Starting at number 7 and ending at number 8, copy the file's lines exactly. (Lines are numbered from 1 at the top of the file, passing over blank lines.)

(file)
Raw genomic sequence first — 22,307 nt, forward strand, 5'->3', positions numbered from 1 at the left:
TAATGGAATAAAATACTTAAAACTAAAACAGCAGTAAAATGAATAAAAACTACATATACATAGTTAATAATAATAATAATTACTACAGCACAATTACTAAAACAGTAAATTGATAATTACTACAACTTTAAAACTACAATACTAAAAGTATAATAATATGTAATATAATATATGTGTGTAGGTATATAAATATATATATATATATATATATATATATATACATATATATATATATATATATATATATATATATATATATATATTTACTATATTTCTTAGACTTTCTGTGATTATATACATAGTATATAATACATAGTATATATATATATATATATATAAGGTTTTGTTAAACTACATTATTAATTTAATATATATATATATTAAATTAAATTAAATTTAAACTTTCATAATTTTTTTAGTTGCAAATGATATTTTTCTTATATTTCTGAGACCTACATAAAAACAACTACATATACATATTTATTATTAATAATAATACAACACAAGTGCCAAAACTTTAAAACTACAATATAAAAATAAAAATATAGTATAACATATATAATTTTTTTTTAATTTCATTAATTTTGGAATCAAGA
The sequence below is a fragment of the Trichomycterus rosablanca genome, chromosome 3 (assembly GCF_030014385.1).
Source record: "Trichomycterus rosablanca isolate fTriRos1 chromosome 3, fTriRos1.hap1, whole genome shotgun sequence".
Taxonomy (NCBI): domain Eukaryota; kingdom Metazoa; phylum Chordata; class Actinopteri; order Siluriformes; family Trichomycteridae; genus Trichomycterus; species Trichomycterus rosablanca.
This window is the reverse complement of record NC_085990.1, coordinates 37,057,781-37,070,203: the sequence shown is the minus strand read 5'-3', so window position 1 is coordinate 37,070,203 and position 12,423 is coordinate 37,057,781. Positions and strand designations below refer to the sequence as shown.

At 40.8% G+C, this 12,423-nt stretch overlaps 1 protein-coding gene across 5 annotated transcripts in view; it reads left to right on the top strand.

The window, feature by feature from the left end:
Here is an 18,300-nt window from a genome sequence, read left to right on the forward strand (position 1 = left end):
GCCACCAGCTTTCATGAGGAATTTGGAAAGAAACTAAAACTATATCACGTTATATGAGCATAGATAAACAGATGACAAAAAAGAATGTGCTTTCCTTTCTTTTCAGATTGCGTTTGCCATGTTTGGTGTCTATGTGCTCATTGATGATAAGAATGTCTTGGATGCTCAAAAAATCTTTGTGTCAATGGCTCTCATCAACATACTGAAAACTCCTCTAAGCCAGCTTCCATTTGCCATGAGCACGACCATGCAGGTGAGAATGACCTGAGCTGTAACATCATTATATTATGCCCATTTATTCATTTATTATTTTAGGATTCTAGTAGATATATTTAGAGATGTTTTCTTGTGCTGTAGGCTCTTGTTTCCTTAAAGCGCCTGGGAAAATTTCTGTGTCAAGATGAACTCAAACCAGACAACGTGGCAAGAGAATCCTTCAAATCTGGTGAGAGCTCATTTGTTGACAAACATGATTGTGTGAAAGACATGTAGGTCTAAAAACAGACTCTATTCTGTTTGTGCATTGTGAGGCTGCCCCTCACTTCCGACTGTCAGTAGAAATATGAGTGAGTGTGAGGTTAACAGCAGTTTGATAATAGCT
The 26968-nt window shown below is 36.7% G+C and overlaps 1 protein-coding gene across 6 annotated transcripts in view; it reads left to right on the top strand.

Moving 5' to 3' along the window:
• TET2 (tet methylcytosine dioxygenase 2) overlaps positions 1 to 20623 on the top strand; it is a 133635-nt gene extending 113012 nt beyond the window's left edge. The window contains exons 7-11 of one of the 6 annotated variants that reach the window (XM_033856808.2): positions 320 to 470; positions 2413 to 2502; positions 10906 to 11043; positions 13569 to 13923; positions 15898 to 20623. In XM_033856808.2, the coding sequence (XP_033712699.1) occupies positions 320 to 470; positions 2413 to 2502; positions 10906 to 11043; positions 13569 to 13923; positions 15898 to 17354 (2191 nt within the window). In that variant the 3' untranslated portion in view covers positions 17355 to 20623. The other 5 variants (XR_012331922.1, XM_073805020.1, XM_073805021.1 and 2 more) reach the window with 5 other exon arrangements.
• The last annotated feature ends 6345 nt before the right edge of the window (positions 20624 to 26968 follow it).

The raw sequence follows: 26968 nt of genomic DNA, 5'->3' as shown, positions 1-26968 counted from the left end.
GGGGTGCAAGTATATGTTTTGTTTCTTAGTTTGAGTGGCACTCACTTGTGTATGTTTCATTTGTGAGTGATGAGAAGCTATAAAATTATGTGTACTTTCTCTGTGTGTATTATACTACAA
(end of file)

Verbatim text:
At 40.8% G+C, this 12,423-nt stretch overlaps 1 protein-coding gene across 5 annotated transcripts in view; it reads left to right on the top strand.

The window, feature by feature from the left end: